How To Tune a Porsche

This week some researchers from Microsoft published a paper about a project called JSMeter they have created for measuring JavaScript performance.  In the paper, researchers Ben Livshits and Ben Zorn want to examine the effectiveness of current Javascript benchmarks and how accurately they reflect “real world applications”.  This is a great topic, commonly debated, and one which we know we should do better at.

I like their intentions and their idea, except for one fundamental flaw.

To understand, let’s compare their research to how a mechanic might benchmark the performance of two cars.

In this case, we’ve got a Chevy Passenger Van and a Porsche 911.1 To measure the performance of the cars fairly, we take them to the track.  We recognize that the track is not indicative of real world driving, but it does give us a place to compare each car under the same conditions.

Normally, you’d probably want to drive both cars around the track, right?  Sure.  But these researchers decided to only drive the Van around the track.   Despite the obvious fact that the performance characteristics of the Van have little bearing on the performance characteristics of the Porsche, they then used the performance of the Van to make claims about how Porsche should be tuned and the track should be improved to be more like real driving conditions.  This claim is absurd.

In their last test, the researchers decided to drive both the Porsche and the Van around the track.  But in this test, they elected to have an elephant sit on top each car as it went around the track.  Rather than observing that the Porsche carrying an elephant is still faster than a Van carrying an elephant, they document the fact that the Porsche with an elephant is 2x slower than the Porsche without an elephant, while a Van with an elephant is only 30% slower than a Van without an elephant.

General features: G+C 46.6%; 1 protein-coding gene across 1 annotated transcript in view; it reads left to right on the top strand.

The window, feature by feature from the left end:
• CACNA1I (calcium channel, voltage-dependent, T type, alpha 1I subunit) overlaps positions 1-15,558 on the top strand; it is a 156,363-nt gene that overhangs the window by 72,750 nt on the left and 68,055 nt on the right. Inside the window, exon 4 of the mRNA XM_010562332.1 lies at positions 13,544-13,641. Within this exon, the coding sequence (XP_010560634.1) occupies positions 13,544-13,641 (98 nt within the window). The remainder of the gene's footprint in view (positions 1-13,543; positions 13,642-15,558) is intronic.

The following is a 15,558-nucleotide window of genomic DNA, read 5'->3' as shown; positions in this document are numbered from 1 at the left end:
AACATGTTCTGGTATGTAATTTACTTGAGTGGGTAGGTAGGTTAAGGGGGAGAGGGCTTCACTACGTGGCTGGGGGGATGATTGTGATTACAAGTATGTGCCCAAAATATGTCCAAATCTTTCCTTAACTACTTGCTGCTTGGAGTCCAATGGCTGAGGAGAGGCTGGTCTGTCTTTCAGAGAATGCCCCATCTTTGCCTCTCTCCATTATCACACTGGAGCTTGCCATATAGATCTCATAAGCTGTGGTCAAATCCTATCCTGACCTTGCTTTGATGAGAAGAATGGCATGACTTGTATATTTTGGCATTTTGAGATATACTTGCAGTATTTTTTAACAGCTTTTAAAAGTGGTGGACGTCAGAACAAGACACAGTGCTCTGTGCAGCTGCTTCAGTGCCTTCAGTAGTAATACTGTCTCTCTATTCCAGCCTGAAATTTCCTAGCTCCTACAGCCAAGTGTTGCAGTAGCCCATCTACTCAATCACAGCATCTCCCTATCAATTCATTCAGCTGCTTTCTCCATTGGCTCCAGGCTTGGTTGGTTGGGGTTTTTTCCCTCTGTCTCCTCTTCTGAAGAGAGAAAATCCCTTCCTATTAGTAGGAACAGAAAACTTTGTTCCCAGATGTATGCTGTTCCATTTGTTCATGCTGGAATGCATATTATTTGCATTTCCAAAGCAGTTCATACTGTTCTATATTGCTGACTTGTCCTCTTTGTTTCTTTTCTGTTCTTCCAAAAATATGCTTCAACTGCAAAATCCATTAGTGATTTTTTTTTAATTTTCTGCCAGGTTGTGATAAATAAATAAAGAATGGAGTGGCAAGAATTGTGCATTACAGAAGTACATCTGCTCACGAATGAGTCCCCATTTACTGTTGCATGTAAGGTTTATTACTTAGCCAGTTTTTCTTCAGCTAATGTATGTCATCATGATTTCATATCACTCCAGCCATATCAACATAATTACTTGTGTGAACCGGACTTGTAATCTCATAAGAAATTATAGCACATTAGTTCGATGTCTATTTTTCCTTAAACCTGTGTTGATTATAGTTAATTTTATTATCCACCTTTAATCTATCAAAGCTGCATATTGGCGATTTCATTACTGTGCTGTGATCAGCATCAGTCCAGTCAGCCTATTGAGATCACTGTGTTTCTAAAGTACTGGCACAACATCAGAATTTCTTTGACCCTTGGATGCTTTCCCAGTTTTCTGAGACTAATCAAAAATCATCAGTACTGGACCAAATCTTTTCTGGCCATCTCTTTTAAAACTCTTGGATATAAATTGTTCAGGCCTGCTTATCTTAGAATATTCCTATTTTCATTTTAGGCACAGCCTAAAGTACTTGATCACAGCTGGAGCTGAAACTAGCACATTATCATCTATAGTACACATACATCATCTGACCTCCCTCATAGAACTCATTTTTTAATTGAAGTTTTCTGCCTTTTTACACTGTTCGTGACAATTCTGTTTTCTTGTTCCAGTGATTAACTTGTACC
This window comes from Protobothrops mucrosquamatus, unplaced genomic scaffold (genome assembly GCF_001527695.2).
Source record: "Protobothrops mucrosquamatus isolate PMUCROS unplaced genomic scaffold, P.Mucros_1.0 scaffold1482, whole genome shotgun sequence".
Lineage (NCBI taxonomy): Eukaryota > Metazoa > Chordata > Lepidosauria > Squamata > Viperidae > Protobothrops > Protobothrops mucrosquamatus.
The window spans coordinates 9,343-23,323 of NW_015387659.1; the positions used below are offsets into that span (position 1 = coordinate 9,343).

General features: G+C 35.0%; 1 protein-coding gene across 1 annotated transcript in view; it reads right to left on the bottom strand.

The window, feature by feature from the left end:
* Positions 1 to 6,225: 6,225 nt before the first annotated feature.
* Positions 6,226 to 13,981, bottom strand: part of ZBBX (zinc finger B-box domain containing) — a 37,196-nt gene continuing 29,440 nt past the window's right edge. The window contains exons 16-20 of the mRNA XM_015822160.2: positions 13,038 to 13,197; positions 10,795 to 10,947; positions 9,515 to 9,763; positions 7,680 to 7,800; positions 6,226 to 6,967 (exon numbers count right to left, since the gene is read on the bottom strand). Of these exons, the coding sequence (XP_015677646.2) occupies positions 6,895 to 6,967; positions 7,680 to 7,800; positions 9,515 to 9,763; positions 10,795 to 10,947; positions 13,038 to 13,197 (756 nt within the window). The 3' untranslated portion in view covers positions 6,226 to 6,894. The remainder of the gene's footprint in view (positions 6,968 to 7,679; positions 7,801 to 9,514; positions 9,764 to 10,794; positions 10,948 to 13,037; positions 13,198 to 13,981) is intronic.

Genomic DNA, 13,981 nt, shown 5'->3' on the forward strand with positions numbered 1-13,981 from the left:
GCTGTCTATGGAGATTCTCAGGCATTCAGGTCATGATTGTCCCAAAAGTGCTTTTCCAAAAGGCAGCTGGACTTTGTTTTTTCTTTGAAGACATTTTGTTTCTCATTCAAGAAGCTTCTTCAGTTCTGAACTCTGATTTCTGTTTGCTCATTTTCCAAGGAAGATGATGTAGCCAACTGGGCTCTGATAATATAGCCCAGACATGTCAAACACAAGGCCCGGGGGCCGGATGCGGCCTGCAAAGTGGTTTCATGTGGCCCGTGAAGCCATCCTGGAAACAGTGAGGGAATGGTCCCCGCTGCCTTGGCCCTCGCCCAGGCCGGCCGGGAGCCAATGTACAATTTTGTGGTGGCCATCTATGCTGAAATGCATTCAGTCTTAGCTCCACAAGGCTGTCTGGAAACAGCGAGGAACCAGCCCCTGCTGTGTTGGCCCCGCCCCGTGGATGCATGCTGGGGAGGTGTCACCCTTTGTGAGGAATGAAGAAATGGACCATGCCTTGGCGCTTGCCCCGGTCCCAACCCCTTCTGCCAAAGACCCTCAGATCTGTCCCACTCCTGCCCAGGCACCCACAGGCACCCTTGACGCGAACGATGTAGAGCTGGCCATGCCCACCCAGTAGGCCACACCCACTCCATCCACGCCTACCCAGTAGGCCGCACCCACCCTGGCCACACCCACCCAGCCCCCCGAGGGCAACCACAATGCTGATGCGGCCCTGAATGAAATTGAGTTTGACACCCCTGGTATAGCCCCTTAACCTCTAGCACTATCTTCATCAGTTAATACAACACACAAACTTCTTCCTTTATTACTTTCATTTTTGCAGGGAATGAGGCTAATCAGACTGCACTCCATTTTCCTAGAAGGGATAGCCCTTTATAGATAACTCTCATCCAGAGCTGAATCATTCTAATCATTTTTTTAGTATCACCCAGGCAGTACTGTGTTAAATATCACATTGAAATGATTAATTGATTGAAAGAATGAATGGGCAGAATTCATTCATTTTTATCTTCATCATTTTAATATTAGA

Wow.  Read the report for yourself, this is exactly what they did.

Now, don’t get me wrong – I’m not defending the existing benchmarks in any way.  We definitely need more and better benchmarks.  And their research, when done properly, will likely prove their hypothesis – that the existing benchmarks don’t accurately reflect real world websites.  (I thought we already knew that?) 

1. IE8’s JS engine has been well documented to be orders of magnitude slower than any other JS engine on every single test, so I believe the Passenger Van is a reasonable comparison; if there is a flaw, it is that the Van is too fast for this analogy (it’s not 10x slower than a Porsche), and I should have used a moped.

Note:  These views are mine alone and do not reflect those of my employer.

Who Wins With Prop 13?

This article about effects of Prop 13 has been getting sent around.  It’s worth reading and highlights a case which most people think is unfair.  I agree, Prop 13 is completely unfair.  But would I change it?  Absolutely not!

The premise underlying the article is that somehow California has a top-line problem – not enough revenues.  But California is the single largest taxing state – generating $98B annually from taxes for a mere 37million inhabitants.  On a per-capita basis, California isn’t the most taxing (ranking #10), but our large size should offer economies of scale for infrastructure, right.  Unfortunately, California is so mismanaged that it offers no such efficiencies.

So I’m thankful for Prop 13.  We need more laws which prevent the state from taking money it doesn’t need.   The crisis in California is not caused by failure to tax enough.  Forbes ranks California as the most taxing state second only to Hawaii (is it a surprise that it costs more to live in a tiny, tropical state hundreds of miles off the coast from any other state?).  But while Hawaii gets the "highest bracket” award, that only kicks in when you make $200K/yr.  California taxes any earner making more than $47K at 9.55%.  If we ranked states on highest income tax for those making $50K/yr, California is far-and-away #1.

And I haven’t even mentioned California’s business-unfriendly tax rates.  Just trying to start a business in California costs thousands of dollars.  Why?  Don’t we want more business and jobs here?  It’s insane.

Bottom line:  Fix the California spending problem, not the California income problem.  Cut all spending, across the board, by 60%.  Would anything bad really happen?  I don’t think so.